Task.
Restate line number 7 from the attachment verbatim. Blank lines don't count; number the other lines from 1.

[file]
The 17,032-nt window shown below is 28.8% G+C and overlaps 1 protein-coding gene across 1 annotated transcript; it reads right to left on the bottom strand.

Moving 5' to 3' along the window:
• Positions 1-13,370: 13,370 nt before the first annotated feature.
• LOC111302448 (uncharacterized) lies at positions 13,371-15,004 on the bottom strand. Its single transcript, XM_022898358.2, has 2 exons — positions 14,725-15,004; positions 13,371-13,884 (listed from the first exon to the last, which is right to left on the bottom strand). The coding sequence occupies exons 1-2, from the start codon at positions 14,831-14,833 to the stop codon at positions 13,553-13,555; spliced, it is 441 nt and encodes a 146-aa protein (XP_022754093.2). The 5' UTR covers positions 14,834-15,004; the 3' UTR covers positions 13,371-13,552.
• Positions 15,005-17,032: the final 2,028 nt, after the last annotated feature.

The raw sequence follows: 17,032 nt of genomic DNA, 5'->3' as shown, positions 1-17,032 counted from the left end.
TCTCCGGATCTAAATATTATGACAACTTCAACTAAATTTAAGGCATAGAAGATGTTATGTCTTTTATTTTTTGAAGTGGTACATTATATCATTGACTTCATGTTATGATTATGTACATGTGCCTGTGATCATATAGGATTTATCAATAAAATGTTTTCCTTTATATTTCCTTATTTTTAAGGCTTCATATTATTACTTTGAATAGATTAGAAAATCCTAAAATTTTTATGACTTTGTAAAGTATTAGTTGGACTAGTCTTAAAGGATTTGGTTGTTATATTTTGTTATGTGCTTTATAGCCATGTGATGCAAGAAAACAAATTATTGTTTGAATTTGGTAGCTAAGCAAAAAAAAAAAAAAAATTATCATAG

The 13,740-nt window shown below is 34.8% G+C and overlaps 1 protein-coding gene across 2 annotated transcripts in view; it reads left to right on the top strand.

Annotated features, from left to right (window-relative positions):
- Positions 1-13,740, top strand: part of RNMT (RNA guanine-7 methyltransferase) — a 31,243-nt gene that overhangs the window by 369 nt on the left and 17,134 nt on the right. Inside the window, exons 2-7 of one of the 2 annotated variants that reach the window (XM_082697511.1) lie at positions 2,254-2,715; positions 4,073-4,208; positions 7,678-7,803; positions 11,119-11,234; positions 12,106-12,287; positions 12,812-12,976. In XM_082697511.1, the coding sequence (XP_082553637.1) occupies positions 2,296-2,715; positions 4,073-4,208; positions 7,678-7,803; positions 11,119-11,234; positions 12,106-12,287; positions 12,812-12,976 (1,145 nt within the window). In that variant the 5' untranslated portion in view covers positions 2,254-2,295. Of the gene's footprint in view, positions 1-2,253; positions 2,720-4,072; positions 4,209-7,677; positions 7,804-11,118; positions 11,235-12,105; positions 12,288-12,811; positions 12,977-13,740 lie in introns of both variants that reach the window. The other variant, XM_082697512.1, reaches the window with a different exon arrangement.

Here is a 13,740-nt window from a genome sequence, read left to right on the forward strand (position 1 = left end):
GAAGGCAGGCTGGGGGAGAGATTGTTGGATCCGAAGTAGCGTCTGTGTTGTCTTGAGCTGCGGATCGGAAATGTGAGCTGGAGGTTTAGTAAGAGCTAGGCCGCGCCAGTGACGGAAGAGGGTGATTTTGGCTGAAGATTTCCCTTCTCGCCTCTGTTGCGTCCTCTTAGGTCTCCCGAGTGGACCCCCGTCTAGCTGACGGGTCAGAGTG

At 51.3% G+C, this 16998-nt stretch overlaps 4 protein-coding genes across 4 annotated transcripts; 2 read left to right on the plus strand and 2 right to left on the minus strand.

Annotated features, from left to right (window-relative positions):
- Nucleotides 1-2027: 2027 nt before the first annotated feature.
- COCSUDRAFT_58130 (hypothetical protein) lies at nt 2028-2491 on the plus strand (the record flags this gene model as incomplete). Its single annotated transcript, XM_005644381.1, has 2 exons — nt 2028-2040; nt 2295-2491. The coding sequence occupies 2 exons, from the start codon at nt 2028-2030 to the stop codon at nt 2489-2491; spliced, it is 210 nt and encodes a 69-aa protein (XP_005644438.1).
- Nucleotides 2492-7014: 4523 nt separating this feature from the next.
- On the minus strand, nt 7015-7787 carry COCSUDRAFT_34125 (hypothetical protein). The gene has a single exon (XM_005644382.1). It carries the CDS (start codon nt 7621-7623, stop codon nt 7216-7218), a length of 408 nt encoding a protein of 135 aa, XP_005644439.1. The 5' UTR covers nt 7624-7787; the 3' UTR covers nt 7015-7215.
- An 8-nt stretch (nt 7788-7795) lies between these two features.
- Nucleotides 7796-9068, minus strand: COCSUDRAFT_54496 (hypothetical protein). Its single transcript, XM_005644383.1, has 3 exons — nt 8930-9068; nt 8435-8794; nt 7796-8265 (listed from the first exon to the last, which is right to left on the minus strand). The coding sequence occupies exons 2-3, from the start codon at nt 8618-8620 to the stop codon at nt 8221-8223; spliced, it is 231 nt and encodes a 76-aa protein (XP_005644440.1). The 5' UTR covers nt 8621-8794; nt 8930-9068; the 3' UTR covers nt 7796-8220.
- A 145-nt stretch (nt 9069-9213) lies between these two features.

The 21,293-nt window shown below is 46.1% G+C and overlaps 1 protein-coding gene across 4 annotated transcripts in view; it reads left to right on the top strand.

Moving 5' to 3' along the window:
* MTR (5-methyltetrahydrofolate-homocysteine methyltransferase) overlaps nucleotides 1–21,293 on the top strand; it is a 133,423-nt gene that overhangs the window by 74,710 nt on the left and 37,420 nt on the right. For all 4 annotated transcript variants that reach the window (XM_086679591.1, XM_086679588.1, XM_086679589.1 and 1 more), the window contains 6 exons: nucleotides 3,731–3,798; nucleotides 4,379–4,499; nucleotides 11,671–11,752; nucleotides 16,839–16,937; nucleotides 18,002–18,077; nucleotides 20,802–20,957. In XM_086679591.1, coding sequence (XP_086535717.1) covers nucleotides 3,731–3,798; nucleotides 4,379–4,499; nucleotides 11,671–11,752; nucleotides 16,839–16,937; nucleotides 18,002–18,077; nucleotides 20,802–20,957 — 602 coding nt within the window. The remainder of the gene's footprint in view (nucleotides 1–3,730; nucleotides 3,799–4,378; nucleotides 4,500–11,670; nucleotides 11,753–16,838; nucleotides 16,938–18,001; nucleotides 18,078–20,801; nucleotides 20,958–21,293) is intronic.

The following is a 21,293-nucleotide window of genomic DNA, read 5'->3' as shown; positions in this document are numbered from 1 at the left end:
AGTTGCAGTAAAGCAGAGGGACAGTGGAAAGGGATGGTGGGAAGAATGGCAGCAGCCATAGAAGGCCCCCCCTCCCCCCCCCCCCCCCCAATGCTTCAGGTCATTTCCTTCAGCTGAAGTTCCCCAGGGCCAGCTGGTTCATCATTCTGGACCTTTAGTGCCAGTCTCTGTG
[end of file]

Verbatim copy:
TCTCCGGATCTAAATATTATGACAACTTCAACTAAATTTAAGGCATAGAAGATGTTATGTCTTTTATTTTTTGAAGTGGTACATTATATCATTGACTTCATGTTATGATTATGTACATGTGCCTGTGATCATATAGGATTTATCAATAAAATGTTTTCCTTTATATTTCCTTATTTTTAAGGCTTCATATTATTACTTTGAATAGATTAGAAAATCCTAAAATTTTTATGACTTTGTAAAGTATTAGTTGGACTAGTCTTAAAGGATTTGGTTGTTATATTTTGTTATGTGCTTTATAGCCATGTGATGCAAGAAAACAAATTATTGTTTGAATTTGGTAGCTAAGCAAAAAAAAAAAAAAAATTATCATAG